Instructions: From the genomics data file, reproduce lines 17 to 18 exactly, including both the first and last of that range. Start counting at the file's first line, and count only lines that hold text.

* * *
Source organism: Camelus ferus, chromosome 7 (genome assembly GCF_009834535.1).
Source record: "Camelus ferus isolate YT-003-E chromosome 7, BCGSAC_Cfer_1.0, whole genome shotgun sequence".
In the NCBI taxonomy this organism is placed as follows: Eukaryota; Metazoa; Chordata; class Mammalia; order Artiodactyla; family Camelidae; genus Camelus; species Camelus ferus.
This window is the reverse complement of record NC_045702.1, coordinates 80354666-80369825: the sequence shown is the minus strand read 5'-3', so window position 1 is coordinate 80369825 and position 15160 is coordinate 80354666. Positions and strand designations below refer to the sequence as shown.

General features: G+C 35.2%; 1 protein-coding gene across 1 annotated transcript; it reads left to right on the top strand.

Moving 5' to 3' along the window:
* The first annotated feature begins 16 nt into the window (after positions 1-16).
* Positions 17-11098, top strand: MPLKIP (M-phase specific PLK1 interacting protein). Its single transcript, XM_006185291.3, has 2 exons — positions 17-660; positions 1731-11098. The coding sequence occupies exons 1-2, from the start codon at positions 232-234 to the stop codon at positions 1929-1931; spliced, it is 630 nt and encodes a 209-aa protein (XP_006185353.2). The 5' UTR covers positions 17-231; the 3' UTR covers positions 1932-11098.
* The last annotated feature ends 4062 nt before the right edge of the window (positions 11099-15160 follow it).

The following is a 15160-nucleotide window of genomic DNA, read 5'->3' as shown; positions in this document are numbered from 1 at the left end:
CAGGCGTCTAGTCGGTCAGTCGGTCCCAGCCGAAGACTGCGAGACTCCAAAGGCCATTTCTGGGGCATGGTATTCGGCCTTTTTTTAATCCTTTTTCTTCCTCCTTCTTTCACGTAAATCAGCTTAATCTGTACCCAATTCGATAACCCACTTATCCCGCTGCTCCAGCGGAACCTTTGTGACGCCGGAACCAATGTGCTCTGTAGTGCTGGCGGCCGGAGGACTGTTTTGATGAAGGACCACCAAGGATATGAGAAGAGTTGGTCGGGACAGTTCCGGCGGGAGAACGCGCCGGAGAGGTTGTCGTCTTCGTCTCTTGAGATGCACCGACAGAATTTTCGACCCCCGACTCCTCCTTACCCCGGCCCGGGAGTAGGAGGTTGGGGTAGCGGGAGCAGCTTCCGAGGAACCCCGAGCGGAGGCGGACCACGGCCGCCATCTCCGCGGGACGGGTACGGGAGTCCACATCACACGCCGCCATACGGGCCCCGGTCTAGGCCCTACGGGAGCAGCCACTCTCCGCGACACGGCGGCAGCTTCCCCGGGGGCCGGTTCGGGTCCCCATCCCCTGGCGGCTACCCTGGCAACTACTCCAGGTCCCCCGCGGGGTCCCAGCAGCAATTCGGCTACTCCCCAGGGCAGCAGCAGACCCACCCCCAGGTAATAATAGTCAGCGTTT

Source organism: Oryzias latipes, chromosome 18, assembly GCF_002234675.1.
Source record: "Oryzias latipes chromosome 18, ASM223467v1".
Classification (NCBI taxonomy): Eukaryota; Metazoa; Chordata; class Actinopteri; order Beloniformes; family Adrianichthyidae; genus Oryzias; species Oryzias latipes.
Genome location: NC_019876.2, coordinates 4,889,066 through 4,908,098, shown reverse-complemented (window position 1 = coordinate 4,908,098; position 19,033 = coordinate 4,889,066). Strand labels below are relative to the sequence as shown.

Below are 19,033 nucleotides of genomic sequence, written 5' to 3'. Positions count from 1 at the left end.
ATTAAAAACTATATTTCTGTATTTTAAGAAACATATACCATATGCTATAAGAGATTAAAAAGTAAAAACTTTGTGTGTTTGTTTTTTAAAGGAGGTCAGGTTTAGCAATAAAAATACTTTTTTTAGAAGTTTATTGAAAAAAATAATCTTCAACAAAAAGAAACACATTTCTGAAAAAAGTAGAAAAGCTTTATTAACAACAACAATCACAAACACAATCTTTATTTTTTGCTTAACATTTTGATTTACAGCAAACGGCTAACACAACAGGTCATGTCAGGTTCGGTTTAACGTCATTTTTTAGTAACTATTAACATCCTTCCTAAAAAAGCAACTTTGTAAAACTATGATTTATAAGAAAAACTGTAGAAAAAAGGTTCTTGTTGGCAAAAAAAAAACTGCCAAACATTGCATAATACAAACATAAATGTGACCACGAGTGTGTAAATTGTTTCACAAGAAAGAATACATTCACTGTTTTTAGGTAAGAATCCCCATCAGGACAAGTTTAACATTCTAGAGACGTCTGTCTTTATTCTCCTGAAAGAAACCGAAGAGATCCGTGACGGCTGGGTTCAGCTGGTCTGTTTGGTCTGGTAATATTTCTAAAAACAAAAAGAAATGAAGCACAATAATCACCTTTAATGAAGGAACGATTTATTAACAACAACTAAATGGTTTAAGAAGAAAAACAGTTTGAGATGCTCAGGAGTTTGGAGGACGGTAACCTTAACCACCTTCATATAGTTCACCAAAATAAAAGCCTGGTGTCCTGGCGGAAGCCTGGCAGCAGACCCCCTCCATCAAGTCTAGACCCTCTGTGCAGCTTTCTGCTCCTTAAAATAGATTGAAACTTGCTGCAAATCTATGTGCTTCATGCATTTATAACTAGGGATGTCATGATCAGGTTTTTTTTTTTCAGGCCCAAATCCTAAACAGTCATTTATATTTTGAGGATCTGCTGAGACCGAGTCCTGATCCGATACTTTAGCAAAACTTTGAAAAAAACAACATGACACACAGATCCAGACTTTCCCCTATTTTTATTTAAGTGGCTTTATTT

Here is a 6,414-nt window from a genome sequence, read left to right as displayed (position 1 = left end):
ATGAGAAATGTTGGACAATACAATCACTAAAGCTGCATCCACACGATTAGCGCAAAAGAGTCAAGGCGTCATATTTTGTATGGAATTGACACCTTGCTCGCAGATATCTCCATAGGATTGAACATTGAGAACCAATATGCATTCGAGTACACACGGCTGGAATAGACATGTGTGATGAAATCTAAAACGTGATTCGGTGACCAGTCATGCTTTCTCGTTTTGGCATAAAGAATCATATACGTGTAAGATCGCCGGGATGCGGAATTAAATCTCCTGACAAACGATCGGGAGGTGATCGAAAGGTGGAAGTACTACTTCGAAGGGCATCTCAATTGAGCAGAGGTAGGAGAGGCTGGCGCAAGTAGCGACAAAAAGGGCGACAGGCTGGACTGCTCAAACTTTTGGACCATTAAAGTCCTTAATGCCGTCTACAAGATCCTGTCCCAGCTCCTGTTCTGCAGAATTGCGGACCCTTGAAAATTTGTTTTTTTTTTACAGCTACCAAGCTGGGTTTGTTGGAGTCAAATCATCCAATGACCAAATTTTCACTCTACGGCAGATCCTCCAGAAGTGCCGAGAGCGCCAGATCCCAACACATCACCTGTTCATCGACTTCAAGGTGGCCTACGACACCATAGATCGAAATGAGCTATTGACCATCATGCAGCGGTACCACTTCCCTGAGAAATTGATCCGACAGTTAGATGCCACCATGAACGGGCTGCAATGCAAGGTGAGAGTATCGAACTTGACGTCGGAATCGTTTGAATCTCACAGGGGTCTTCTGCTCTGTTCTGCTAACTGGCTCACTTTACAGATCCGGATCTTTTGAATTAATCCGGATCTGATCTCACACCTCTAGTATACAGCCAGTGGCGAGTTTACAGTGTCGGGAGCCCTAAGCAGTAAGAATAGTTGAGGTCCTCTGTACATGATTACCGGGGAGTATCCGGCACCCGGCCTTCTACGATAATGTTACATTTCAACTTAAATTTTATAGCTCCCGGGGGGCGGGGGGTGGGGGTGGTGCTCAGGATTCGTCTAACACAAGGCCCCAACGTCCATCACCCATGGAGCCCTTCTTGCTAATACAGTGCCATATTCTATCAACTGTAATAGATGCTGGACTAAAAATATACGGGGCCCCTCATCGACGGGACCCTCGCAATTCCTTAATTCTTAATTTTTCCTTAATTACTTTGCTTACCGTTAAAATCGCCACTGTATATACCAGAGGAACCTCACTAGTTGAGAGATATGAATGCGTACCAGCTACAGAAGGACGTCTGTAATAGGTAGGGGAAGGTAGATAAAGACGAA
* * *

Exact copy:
ATTAAAAACTATATTTCTGTATTTTAAGAAACATATACCATATGCTATAAGAGATTAAAAAGTAAAAACTTTGTGTGTTTGTTTTTTAAAGGAGGTCAGGTTTAGCAATAAAAATACTTTTTTTAGAAGTTTATTGAAAAAAATAATCTTCAACAAAAAGAAACACATTTCTGAAAAAAGTAGAAAAGCTTTATTAACAACAACAATCACAAACACAATCTTTATTTTTTGCTTAACATTTTGATTTACAGCAAACGGCTAACACAACAGGTCATGTCAGGTTCGGTTTAACGTCATTTTTTAGTAACTATTAACATCCTTCCTAAAAAAGCAACTTTGTAAAACTATGATTTATAAGAAAAACTGTAGAAAAAAGGTTCTTGTTGGCAAAAAAAAAACTGCCAAACATTGCATAATACAAACATAAATGTGACCACGAGTGTGTAAATTGTTTCACAAGAAAGAATACATTCACTGTTTTTAGGTAAGAATCCCCATCAGGACAAGTTTAACATTCTAGAGACGTCTGTCTTTATTCTCCTGAAAGAAACCGAAGAGATCCGTGACGGCTGGGTTCAGCTGGTCTGTTTGGTCTGGTAATATTTCTAAAAACAAAAAGAAATGAAGCACAATAATCACCTTTAATGAAGGAACGATTTATTAACAACAACTAAATGGTTTAAGAAGAAAAACAGTTTGAGATGCTCAGGAGTTTGGAGGACGGTAACCTTAACCACCTTCATATAGTTCACCAAAATAAAAGCCTGGTGTCCTGGCGGAAGCCTGGCAGCAGACCCCCTCCATCAAGTCTAGACCCTCTGTGCAGCTTTCTGCTCCTTAAAATAGATTGAAACTTGCTGCAAATCTATGTGCTTCATGCATTTATAACTAGGGATGTCATGATCAGGTTTTTTTTTTTCAGGCCCAAATCCTAAACAGTCATTTATATTTTGAGGATCTGCTGAGACCGAGTCCTGATCCGATACTTTAGCAAAACTTTGAAAAAAACAACATGACACACAGATCCAGACTTTCCCCTATTTTTATTTAAGTGGCTTTATTT

Here is a 6,414-nt window from a genome sequence, read left to right as displayed (position 1 = left end):